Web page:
We wanted to share these tips that we have heard over the years from many, many sources. These three tips are some of the best that we have heard and that have been the most effective with our children.
Please know, we are posting these as a couple and family that is so far from perfect. We have our struggles…. daily. We are far from perfect parents. That’s where God’s grace is shed in our lives and poured over into our children. It’s by His strength that we can do anything good for our children. So please don’t read the following as “we know exactly what we are talking about and we are parenting experts.” This is far from the truth.
We love our children immensely and want to raise them correctly in love, grace and truth. And these tips have been an encouragement and reminder on what we can do better. These tips have also yielded the greatest results in our personal family life when we do apply them diligently.
Please note: these are not the only great tips out there as there are probably hundreds, if not thousands, more!
1. Give more love than discipline and love while disciplining.
When you are raising a child at any stage, there is a lot of edifying discipline and learning that takes place for the child (and the parent). And then if you have multiple children, there are some days in which you feel like you are admonishing All.Day.Long.
It can be exhausting and frustrating. But one thing that we were advised is to show more love than discipline. This does NOT replace discipline as a child needs to grow and learn by gentle admonishment – don’t skip that as you won’t do your child any favors, and in fact, discipline is a form of love. But what it simply means is if you are spending so much time a day in loving admonishment and discipline, then you need to spend even more time showing love outside of the loving discipline in other ways.
Read an extra book, listen to them tell you an extra story, joke with them, hug them, cuddle with them, play with them, listen to them, drop what you are doing and look at them, break out in random song and dance and random hugs, kisses and smiles!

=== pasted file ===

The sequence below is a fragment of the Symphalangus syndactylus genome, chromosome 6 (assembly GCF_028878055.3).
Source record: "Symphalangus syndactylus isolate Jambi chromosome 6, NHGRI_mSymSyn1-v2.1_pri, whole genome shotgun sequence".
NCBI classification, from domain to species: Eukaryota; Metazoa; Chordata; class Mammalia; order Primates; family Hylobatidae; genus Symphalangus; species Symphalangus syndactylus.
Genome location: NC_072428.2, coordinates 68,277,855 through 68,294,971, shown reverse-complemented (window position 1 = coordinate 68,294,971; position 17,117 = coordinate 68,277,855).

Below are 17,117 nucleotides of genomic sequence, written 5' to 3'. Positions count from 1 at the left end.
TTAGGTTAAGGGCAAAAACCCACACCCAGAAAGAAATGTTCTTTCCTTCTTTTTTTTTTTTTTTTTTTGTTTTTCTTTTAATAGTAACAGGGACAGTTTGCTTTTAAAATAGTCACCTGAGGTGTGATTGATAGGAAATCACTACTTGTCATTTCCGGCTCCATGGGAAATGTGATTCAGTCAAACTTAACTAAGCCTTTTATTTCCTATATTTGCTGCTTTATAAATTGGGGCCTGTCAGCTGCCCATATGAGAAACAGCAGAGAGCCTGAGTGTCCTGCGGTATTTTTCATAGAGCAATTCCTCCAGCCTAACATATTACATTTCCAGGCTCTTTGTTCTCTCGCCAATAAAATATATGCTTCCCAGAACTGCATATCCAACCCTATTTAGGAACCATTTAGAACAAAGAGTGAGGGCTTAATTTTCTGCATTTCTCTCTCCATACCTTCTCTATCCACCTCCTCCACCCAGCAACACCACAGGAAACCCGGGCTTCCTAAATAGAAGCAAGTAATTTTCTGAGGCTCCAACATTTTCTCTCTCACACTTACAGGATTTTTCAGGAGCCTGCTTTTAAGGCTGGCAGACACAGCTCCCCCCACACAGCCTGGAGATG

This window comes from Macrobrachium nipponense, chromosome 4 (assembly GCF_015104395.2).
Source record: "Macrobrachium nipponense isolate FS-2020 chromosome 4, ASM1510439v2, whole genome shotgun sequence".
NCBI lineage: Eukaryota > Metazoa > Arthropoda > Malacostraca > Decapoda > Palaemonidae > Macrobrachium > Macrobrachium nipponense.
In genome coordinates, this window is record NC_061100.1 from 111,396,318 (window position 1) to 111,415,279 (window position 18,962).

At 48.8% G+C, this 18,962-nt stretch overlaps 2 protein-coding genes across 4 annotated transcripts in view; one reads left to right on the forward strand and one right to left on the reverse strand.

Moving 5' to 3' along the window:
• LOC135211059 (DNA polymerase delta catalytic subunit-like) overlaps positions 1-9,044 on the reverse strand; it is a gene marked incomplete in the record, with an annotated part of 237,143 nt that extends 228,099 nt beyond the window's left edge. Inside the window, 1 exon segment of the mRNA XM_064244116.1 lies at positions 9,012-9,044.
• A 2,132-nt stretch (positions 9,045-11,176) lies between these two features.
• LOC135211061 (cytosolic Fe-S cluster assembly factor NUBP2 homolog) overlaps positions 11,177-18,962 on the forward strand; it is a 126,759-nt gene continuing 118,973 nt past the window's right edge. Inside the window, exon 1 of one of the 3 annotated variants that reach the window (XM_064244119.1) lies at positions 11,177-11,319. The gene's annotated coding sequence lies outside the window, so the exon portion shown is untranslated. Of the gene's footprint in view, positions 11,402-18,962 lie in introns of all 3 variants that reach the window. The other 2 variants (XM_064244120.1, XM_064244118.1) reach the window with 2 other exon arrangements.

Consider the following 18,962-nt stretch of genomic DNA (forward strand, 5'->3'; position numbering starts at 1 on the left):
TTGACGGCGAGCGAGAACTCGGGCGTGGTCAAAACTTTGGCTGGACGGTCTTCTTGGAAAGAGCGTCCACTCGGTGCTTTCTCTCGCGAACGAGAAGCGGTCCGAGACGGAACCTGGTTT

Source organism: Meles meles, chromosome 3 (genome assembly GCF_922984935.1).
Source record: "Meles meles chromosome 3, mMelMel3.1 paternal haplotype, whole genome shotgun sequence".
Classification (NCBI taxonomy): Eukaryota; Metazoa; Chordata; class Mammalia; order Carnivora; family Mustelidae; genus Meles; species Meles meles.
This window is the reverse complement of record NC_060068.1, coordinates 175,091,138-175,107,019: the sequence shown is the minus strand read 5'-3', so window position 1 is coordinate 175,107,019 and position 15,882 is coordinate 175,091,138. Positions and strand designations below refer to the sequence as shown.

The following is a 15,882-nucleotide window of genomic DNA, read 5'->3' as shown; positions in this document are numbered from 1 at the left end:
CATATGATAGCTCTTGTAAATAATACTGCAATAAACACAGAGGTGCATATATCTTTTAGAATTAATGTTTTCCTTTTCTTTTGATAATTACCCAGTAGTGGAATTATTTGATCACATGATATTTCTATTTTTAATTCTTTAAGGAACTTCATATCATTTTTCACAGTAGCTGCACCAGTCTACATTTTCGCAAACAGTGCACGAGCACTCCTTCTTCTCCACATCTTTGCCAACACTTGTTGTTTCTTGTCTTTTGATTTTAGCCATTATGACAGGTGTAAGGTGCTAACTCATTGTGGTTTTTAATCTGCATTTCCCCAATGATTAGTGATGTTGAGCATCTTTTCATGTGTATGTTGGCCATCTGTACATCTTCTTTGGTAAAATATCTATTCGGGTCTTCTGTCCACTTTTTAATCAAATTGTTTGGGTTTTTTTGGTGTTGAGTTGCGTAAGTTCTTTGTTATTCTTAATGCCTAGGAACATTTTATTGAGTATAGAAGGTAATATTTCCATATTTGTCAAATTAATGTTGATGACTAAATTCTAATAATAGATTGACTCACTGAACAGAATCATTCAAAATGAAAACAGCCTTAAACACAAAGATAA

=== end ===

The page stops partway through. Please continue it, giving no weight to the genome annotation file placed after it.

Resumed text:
And be sure to also lovingly discipline with grace, gentleness and discipline the right things. Don’t discipline just because you are mad. You discipline for disobeying. If they break your vase – perhaps it’s not a disciplinable act. Now if they broke it because they were playing baseball in the house and they were told not to, discipline them for playing baseball in the house. See the difference?
We have this distinction happen a lot. When you have 5 little kids, accidents happen and it’s hard not to get mad. But this can even be taught amongst kids themselves. As an example, my kids made clay figures the other day. They have been drying out for the past few days. The 5-year old wanted to paint hers while the other kids wanted to play outside.
Well, a few minutes later, one of the other kids comes in and finds the little sister painting her cat sculpture. I was in the room and saw that she was about to blow a top. I gently grabbed her shoulders and got on her level, looked at her straight in the eyes, told her to take a moment to take a deep breath and encouraged her to not be angry with her sister as she didn’t know and to show her grace – even if she thought it was the best sculpture she had made and was looking forward to painting it herself. Her sister was simply mistaken about whose was whose and she didn’t want to say or do anything that she would regret.